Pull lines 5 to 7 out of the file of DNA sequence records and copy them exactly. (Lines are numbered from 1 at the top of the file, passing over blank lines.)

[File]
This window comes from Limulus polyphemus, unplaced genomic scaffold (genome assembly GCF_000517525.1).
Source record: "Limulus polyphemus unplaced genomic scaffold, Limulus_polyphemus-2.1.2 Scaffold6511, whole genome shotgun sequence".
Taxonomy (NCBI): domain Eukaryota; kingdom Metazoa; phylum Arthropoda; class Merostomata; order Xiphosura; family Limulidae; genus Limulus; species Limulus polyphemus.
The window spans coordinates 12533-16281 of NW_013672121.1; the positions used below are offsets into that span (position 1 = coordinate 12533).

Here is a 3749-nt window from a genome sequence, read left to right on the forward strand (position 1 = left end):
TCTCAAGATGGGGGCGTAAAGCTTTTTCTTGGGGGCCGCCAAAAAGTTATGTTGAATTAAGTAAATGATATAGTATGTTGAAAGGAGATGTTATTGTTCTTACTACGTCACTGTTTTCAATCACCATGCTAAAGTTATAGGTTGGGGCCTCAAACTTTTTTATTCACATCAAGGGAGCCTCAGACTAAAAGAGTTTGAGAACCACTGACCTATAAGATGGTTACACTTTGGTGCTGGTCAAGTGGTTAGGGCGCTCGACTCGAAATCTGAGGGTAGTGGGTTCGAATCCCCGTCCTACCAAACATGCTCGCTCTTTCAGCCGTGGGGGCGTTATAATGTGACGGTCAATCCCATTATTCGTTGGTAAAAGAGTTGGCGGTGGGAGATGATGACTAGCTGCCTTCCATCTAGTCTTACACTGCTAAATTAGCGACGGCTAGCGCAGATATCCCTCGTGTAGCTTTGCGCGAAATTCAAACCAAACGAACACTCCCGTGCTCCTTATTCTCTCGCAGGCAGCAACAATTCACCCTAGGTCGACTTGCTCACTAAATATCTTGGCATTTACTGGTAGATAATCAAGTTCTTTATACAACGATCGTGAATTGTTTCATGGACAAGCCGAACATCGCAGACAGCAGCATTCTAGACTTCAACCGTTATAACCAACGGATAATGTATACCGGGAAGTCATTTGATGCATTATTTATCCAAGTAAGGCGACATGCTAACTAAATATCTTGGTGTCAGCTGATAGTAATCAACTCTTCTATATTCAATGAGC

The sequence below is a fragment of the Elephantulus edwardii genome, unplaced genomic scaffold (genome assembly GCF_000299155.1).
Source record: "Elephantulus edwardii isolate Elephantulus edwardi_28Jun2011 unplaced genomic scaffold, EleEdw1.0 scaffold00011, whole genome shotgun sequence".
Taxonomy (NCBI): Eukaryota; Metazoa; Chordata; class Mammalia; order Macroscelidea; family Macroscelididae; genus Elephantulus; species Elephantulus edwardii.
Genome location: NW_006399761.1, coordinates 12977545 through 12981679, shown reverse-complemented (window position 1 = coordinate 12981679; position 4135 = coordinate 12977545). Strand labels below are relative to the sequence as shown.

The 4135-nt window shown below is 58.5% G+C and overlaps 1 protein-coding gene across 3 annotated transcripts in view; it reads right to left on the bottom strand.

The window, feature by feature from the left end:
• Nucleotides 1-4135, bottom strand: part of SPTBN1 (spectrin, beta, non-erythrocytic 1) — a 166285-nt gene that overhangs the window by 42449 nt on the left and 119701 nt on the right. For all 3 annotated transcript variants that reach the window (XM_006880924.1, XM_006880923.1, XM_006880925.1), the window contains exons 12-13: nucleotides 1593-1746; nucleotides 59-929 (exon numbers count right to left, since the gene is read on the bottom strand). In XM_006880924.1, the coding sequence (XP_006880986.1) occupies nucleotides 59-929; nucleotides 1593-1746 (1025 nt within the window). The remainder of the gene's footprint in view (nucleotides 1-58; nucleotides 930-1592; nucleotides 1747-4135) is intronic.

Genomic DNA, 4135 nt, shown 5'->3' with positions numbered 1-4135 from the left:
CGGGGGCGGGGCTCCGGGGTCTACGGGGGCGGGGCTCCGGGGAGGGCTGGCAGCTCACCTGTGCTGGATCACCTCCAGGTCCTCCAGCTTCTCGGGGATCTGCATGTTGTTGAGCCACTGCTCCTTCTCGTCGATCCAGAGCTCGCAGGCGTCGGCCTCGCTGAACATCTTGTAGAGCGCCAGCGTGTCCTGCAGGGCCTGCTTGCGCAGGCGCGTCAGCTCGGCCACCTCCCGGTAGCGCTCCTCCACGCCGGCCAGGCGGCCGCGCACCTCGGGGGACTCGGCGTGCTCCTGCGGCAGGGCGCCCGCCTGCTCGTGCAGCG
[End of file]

Here is a 3749-nt window from a genome sequence, read left to right on the forward strand (position 1 = left end):
TCTCAAGATGGGGGCGTAAAGCTTTTTCTTGGGGGCCGCCAAAAAGTTATGTTGAATTAAGTAAATGATATAGTATGTTGAAAGGAGATGTTATTGTTCTTACTACGTCACTGTTTTCAATCACCATGCTAAAGTTATAGGTTGGGGCCTCAAACTTTTTTATTCACATCAAGGGAGCCTCAGACTAAAAGAGTTTGAGAACCACTGACCTATAAGATGGTTACACTTTGGTGCTGGTCAAGTGGTTAGGGCGCTCGACTCGAAATCTGAGGGTAGTGGGTTCGAATCCCCGTCCTACCAAACATGCTCGCTCTTTCAGCCGTGGGGGCGTTATAATGTGACGGTCAATCCCATTATTCGTTGGTAAAAGAGTTGGCGGTGGGAGATGATGACTAGCTGCCTTCCATCTAGTCTTACACTGCTAAATTAGCGACGGCTAGCGCAGATATCCCTCGTGTAGCTTTGCGCGAAATTCAAACCAAACGAACACTCCCGTGCTCCTTATTCTCTCGCAGGCAGCAACAATTCACCCTAGGTCGACTTGCTCACTAAATATCTTGGCATTTACTGGTAGATAATCAAGTTCTTTATACAACGATCGTGAATTGTTTCATGGACAAGCCGAACATCGCAGACAGCAGCATTCTAGACTTCAACCGTTATAACCAACGGATAATGTATACCGGGAAGTCATTTGATGCATTATTTATCCAAGTAAGGCGACATGCTAACTAAATATCTTGGTGTCAGCTGATAGTAATCAACTCTTCTATATTCAATGAGC

The sequence below is a fragment of the Elephantulus edwardii genome, unplaced genomic scaffold (genome assembly GCF_000299155.1).